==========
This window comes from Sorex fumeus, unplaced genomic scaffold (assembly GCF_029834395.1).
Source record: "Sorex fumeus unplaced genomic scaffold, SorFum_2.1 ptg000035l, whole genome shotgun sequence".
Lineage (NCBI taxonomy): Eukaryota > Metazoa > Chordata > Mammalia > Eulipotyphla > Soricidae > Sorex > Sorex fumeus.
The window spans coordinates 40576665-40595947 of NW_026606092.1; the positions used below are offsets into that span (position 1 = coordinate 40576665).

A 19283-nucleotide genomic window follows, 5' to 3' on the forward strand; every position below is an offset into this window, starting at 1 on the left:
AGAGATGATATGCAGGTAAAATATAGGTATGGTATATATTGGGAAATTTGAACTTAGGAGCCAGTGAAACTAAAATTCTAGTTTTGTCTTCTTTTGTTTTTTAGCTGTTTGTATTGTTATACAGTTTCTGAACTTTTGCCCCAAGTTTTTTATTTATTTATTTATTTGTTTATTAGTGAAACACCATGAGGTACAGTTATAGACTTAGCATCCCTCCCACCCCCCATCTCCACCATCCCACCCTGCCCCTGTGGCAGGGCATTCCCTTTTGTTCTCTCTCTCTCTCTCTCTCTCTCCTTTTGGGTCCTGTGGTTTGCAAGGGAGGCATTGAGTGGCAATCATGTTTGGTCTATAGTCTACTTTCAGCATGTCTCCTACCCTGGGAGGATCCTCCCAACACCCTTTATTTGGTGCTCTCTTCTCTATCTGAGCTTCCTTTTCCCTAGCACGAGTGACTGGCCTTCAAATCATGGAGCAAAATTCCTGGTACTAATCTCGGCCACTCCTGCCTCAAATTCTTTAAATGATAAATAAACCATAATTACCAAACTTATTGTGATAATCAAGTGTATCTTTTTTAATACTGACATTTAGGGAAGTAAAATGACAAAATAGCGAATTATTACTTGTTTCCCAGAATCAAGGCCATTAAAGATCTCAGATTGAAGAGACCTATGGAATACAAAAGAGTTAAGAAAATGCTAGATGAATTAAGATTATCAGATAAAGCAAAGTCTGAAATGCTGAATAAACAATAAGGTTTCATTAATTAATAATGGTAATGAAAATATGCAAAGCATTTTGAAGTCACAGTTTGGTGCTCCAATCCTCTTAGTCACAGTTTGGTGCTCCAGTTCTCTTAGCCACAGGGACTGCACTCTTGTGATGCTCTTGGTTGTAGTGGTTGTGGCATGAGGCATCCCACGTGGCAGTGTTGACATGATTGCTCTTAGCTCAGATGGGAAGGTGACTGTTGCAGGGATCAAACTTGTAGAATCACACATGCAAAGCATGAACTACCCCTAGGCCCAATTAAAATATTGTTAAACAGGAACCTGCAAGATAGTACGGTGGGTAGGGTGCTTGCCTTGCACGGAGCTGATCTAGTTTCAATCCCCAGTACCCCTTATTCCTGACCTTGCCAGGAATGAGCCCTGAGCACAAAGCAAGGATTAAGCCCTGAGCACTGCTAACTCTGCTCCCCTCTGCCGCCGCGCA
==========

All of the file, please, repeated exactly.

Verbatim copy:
This window comes from Sorex fumeus, unplaced genomic scaffold (assembly GCF_029834395.1).
Source record: "Sorex fumeus unplaced genomic scaffold, SorFum_2.1 ptg000035l, whole genome shotgun sequence".
Lineage (NCBI taxonomy): Eukaryota > Metazoa > Chordata > Mammalia > Eulipotyphla > Soricidae > Sorex > Sorex fumeus.
The window spans coordinates 40576665-40595947 of NW_026606092.1; the positions used below are offsets into that span (position 1 = coordinate 40576665).

A 19283-nucleotide genomic window follows, 5' to 3' on the forward strand; every position below is an offset into this window, starting at 1 on the left:
AGAGATGATATGCAGGTAAAATATAGGTATGGTATATATTGGGAAATTTGAACTTAGGAGCCAGTGAAACTAAAATTCTAGTTTTGTCTTCTTTTGTTTTTTAGCTGTTTGTATTGTTATACAGTTTCTGAACTTTTGCCCCAAGTTTTTTATTTATTTATTTATTTGTTTATTAGTGAAACACCATGAGGTACAGTTATAGACTTAGCATCCCTCCCACCCCCCATCTCCACCATCCCACCCTGCCCCTGTGGCAGGGCATTCCCTTTTGTTCTCTCTCTCTCTCTCTCTCTCTCCTTTTGGGTCCTGTGGTTTGCAAGGGAGGCATTGAGTGGCAATCATGTTTGGTCTATAGTCTACTTTCAGCATGTCTCCTACCCTGGGAGGATCCTCCCAACACCCTTTATTTGGTGCTCTCTTCTCTATCTGAGCTTCCTTTTCCCTAGCACGAGTGACTGGCCTTCAAATCATGGAGCAAAATTCCTGGTACTAATCTCGGCCACTCCTGCCTCAAATTCTTTAAATGATAAATAAACCATAATTACCAAACTTATTGTGATAATCAAGTGTATCTTTTTTAATACTGACATTTAGGGAAGTAAAATGACAAAATAGCGAATTATTACTTGTTTCCCAGAATCAAGGCCATTAAAGATCTCAGATTGAAGAGACCTATGGAATACAAAAGAGTTAAGAAAATGCTAGATGAATTAAGATTATCAGATAAAGCAAAGTCTGAAATGCTGAATAAACAATAAGGTTTCATTAATTAATAATGGTAATGAAAATATGCAAAGCATTTTGAAGTCACAGTTTGGTGCTCCAATCCTCTTAGTCACAGTTTGGTGCTCCAGTTCTCTTAGCCACAGGGACTGCACTCTTGTGATGCTCTTGGTTGTAGTGGTTGTGGCATGAGGCATCCCACGTGGCAGTGTTGACATGATTGCTCTTAGCTCAGATGGGAAGGTGACTGTTGCAGGGATCAAACTTGTAGAATCACACATGCAAAGCATGAACTACCCCTAGGCCCAATTAAAATATTGTTAAACAGGAACCTGCAAGATAGTACGGTGGGTAGGGTGCTTGCCTTGCACGGAGCTGATCTAGTTTCAATCCCCAGTACCCCTTATTCCTGACCTTGCCAGGAATGAGCCCTGAGCACAAAGCAAGGATTAAGCCCTGAGCACTGCTAACTCTGCTCCCCTCTGCCGCCGCGCA